“This is long overdue, there is a pent-up demand for travel,” she said. “After this break, I think they’ll come back strong and when the capacity comes back, larger ships will be full and prices will remain high and clients will keep coming back like they did pre-COVID.”
As of mid-July, the CDC has approved 18 ocean cruise ships for restart, meaning they meet the agency’s threshold of 95% of crew members and passengers vaccinated or have successfully conducted test cruises. Four of those are already operating from Florida — Celebrity Edge and Celebrity Equinox from Port Everglades and Carnival Horizon and Freedom of the Seas from PortMiami — and five more have plans to start this summer — Norwegian Gem, MSC Meraviglia and Carnival Sunrise from PortMiami and Carnival Mardi Gras and Carnival Magic from Port Canaveral.
Others with plans to restart in Florida this summer are still awaiting CDC approval. Virgin Voyages has pushed back its first ship’s debut at PortMiami until Oct. 6.
Halpern said she is getting an influx of bookings for cruises this winter and next summer.
“It was a difficult time,” she said. “Now with everything going back slowly, I have people calling me every day.”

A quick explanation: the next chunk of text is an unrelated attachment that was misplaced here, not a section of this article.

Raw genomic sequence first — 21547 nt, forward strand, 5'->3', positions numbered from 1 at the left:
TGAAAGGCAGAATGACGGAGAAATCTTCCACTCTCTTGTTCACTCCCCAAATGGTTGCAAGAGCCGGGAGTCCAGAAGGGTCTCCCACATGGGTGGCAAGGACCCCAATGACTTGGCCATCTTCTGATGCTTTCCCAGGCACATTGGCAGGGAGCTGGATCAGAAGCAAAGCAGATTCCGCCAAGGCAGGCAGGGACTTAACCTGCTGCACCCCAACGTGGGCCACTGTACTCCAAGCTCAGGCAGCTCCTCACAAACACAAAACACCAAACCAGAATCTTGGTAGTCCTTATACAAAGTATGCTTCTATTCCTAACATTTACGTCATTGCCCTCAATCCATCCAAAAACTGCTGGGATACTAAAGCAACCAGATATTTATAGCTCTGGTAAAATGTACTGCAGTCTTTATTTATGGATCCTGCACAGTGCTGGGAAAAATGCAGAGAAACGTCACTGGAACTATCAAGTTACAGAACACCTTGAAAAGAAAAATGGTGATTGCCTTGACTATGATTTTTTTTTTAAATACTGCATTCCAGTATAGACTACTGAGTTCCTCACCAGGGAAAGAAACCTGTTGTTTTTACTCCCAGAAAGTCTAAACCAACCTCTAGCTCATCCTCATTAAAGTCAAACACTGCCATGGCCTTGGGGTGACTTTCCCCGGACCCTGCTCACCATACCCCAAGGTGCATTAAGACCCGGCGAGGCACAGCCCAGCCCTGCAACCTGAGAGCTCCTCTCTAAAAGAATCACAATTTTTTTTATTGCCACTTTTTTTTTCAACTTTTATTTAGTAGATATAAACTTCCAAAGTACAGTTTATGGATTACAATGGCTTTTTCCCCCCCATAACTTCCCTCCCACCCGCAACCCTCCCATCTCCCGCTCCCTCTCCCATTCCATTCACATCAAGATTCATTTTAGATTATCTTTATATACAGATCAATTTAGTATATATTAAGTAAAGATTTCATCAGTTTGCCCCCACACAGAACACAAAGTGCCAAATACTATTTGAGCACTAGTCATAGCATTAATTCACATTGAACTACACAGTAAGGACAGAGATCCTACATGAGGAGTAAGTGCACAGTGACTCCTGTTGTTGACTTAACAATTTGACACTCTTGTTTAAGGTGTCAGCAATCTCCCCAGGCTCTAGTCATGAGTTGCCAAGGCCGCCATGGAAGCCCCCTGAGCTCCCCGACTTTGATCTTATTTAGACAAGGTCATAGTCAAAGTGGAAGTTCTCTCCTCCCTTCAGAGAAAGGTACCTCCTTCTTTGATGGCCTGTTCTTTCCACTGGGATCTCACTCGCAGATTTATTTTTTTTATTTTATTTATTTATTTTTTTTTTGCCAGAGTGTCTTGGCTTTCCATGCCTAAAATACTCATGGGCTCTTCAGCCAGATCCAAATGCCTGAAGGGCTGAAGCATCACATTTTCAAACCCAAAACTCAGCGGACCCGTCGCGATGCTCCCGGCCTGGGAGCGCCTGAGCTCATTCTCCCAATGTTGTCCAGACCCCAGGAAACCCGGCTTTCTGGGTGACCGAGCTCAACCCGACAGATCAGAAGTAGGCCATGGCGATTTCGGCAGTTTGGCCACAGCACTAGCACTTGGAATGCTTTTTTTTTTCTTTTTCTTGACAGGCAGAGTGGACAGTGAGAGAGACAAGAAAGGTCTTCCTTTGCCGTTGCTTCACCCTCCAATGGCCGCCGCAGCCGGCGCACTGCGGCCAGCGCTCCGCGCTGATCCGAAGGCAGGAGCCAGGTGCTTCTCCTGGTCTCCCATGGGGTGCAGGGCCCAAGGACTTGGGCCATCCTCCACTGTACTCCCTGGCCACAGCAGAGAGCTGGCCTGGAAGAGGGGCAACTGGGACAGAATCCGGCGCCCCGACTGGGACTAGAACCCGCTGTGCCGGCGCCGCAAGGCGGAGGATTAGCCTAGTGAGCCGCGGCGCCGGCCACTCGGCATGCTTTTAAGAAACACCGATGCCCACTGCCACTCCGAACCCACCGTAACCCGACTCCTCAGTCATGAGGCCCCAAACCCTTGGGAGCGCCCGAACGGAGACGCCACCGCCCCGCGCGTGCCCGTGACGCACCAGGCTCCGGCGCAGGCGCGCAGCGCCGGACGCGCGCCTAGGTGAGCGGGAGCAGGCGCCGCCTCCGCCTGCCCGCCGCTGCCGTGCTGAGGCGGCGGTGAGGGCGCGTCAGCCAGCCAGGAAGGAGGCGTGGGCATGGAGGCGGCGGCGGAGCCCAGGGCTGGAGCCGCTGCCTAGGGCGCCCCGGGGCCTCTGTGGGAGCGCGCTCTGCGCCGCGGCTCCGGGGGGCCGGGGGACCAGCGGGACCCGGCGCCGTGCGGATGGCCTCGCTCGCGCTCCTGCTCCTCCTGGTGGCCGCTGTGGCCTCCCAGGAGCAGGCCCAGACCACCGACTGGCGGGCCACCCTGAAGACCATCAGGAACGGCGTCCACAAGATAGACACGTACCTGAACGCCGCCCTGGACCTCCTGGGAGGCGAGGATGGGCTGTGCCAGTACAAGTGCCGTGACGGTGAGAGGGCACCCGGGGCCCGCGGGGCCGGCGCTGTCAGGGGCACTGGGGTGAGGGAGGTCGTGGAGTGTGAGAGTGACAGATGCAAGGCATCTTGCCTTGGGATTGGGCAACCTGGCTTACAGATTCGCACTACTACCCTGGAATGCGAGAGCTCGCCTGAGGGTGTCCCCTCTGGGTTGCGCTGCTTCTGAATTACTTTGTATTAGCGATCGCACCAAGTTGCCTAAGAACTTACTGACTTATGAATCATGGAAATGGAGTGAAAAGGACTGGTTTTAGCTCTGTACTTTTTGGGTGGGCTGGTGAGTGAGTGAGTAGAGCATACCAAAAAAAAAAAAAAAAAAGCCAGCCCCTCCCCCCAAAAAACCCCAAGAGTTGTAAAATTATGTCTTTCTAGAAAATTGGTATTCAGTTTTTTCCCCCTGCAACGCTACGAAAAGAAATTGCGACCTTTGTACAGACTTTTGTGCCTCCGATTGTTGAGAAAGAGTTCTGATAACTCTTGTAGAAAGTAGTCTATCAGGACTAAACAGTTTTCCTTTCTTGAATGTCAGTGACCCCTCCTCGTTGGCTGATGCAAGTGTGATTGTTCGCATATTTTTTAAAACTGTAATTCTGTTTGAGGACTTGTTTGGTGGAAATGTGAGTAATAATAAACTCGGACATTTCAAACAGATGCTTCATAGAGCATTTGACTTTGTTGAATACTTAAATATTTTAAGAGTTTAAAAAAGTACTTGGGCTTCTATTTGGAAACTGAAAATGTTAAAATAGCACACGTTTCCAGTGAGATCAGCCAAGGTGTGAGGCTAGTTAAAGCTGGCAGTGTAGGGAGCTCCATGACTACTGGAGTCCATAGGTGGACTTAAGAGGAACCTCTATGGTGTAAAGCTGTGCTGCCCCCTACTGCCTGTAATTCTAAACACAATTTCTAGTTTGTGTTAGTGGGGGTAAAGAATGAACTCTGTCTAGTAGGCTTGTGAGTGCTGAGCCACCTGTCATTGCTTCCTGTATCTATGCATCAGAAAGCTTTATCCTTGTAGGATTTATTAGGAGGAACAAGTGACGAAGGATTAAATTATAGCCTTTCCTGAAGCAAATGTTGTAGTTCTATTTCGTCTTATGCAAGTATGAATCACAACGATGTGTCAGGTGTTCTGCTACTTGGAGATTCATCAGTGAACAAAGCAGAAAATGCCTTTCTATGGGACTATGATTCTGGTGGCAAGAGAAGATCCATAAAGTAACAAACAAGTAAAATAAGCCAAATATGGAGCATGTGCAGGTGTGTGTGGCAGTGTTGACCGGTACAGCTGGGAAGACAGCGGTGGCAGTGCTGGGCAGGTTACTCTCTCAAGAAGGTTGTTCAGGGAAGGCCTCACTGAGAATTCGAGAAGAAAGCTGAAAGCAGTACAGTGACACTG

On board the Celebrity Edge cruise ship — the first to restart U.S. operations from Port Everglades on June 26 — Matzel was having such a good time that she and her husband decided to stay on board for a second cruise, agreeing to a COVID-19 test in between. During their second go-round, the couple celebrated their status as the ship’s top cruisers, meaning they had more points in Celebrity Cruises’ loyalty program than anyone else on board.
“We are having such a good time, my husband said, ‘Hey Kar, why don’t we just stay another week?’ ” she said. “I’m elated. It’s been so wonderful. ... I’m already looking for the next cruise I can get on.”©2021 Miami Herald. Visit at miamiherald.com. Distributed by Tribune Content Agency, LLC.